“A meeting of minds” best describes the first encounter between Andrew Brock and Ashish Phookan in Guwahati, Assam in 2001. Neither knew the other had been pondering how to initiate river cruising on the river Brahmaputra; both jumped at the chance to explore together this exciting idea. The Indo-British joint-venture company, Assam Bengal Navigation, was formed in 2002 with Andrew and Grania Brock, and Ashish and Jahnabi Phookan, bringing together expertise in tourism, experience of global markets and in-depth knowledge of North East India.
Anyone who has travelled by train or plane through India, or who has been driven on Indian roads, will be amazed to learn that there is actually a way to travel through the country in total serenity and comfort. Yet it is in fact possible to cruise for some 1750 miles on the rivers and inland waterways of India, passing through great cities, alongside wildlife sanctuaries and historical monuments and into the heart of rural India. ASSAM BENGAL NAVIGATION are pioneers in this exploration.
ASSAM BENGAL NAVIGATION is an Indo-British joint venture, with offices in Guwahati and the UK. In 2003 ABN pioneered long-distance river cruising in India with our unique cruises on the River Brahmaputra in Assam, and in 2007 we were also the first to run cruises on the River Hugli between Kolkata and the Ganges. We were awarded the Indian National Tourism Award for Innovation in 2004-5. Experience counts for everything here, and our expertise in the field of river cruising on both waterways is unrivalled.
Our first luxury river boat, the “ABN Charaidew”, with 12 air-conditoned en-suite cabins was joined in 2006 by her near-identical sister ship “ABN Sukapha”. Cruises operate in Assam from October to April, and in Bengal virtually all through the year. In February 2014 our fleet increases with the launch of “ABN Rajmahal”, a 22-cabin boat specifically designed for water levels on the Ganges.
ASSAM CRUISES, BRAHMAPUTRA. Wildlife and wilderness are the main features of a cruise in Assam on the vast Brahmaputra river – the river bed is often 20 or 30 km across, an empty world of sand spits and water with marvellous bird life and the occasional Gangetic Dolphin. The cruises here also give access to a number of India’s National Parks, including Kaziranga, perhaps the finest of all, and Manas, a Project Tiger reserve on the Bhutan border.
BENGAL CRUISES, GANGES and HUGLI. The waterways of the old Bengal Presidency now lie in the Indian states of Bihar and West Bengal, and in independent Bangladesh. Here in the north of the region the rivers Ganges and Brahmaputra meet head to head and then flow out to the sea through the world’s largest delta. Inland, however, on the rich agricultural land lie prosperous towns and villages, rich in history and culture. This is village India at its best, completely unknown to tourists. Cruises go north from Calcutta on the intimate River Hugli, and can be linked with our cruises on the Ganges proper from the Bangladesh border up to the historic city of Patna.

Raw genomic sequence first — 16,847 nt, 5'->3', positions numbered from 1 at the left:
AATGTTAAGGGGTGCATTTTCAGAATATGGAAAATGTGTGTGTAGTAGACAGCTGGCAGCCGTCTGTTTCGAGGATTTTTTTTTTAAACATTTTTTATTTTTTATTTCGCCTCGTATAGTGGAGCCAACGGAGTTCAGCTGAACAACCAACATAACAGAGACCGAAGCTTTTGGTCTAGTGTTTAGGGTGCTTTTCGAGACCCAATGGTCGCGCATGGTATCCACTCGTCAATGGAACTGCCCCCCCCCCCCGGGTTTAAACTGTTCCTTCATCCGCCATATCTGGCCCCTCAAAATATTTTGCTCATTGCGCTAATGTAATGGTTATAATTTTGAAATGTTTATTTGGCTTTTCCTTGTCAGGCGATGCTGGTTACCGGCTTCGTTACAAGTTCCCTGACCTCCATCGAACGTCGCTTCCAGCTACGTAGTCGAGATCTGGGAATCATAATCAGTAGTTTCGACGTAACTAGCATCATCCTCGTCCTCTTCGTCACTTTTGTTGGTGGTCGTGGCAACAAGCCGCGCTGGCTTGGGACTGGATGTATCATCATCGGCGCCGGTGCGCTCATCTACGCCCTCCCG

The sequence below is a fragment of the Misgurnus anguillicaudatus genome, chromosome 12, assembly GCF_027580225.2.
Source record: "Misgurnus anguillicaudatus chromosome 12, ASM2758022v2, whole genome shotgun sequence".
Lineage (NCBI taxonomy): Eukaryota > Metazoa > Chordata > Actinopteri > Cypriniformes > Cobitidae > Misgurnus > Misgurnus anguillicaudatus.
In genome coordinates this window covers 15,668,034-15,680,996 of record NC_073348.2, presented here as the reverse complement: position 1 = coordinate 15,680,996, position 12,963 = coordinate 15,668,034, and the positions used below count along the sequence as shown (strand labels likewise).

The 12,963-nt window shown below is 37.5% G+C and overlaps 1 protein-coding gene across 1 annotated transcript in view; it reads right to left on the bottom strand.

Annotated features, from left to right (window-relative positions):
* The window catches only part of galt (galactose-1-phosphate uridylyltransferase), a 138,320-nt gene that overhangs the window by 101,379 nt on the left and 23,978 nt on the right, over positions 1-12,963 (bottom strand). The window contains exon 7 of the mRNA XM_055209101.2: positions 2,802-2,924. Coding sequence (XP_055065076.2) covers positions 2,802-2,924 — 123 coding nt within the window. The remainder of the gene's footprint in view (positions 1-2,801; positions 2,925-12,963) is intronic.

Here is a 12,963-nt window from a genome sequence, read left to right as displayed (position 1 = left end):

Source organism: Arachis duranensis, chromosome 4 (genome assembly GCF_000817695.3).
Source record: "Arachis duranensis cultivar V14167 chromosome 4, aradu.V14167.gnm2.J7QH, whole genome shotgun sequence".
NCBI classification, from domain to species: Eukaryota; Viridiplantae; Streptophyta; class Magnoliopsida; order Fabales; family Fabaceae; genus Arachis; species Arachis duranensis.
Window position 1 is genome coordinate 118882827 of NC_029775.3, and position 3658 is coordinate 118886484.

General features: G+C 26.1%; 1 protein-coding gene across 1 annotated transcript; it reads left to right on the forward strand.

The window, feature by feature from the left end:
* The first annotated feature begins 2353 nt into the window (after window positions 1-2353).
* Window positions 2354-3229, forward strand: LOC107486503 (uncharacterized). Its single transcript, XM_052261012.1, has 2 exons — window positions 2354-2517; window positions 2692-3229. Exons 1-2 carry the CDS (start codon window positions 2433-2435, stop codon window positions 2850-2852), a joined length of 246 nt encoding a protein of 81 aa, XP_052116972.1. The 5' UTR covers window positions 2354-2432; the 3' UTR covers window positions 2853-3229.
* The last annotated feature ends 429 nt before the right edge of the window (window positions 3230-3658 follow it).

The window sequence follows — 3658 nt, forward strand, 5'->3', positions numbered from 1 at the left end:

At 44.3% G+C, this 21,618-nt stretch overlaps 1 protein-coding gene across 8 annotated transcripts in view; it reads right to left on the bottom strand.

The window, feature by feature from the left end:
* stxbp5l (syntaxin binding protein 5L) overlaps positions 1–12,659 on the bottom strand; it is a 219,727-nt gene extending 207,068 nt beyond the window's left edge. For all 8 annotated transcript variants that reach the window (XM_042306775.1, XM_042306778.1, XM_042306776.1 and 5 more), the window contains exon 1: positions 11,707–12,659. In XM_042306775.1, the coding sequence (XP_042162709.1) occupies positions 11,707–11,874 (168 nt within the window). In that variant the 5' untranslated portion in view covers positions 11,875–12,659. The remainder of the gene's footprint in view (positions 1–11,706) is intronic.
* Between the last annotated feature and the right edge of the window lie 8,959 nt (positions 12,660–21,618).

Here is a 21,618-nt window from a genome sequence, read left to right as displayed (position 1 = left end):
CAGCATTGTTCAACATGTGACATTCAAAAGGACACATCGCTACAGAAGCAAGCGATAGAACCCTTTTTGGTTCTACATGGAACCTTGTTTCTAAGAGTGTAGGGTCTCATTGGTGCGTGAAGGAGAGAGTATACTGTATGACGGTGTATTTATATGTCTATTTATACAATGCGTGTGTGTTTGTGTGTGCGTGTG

ASSAM JUNGLE LODGES. At Manas National Park ABN now has its own jungle accommodation, “The Bansbari Lodge”, situated right at the entrance to the Park. The 16 large twin-bedded rooms all have attached bathrooms and the lodge is simply but comfortably furnished.
At Kaziranga National Park, the “Diphlu River Lodge” opened in January 2008 and is run by ABN. In prime position, its cottages provide premier quality accommodation for a total of 24 guests. The airconditioned cottages are built on stilts with generous thatched verandahs and en-suite bathrooms, and have fantastic views directly overlooking the river and the National Park.
Cruises operate from January through to the end of April, and from July through to December. Every month has both advantages and disadvantages, and we give below a rundown of the different seasons.
JULY AUGUST SEPTEMBER
During these months we sail on the Hugli and Ganges only. There is some rain, but usually for not more than an hour or so at a time. Water levels are high, so grounding is rare, and rural India is looking its incomparable best, lush and green in wonderful clarity of light, with both blossom and tropical fruit abounding. Temperatures are high, with high levels of humidity.
OCTOBER NOVEMBER DECEMBER
Water levels remain quite high, and Brahmaputra cruises start at this time. However foliage is still dense, and flood plains are still often under water, so Assam’s wildlife viewing is usually poor until about the beginning of November. Tea gardens and factories though will be in full swing, usually until early December, while this time offers the best chance of a glimpse of Himalayan snows. Rain should be rare and temperatures moderate, but sun not always guaranteed.
Water levels are low on the Ganges and the Brahmaputra, so groundings can occur, while morning mists can delay getting under way. For those who dislike heat, December and January are good months. As leaves shrivel and fall, wildlife viewing starts to improve.
Low water levels on the Ganges can cause problems, although the Hugli should not be affected. Temperatures start to rise, although without much humidity, and by April sudden brief storms can occur. In Assam wildlife viewing is probably at its best, and activity returns to the tea gardens.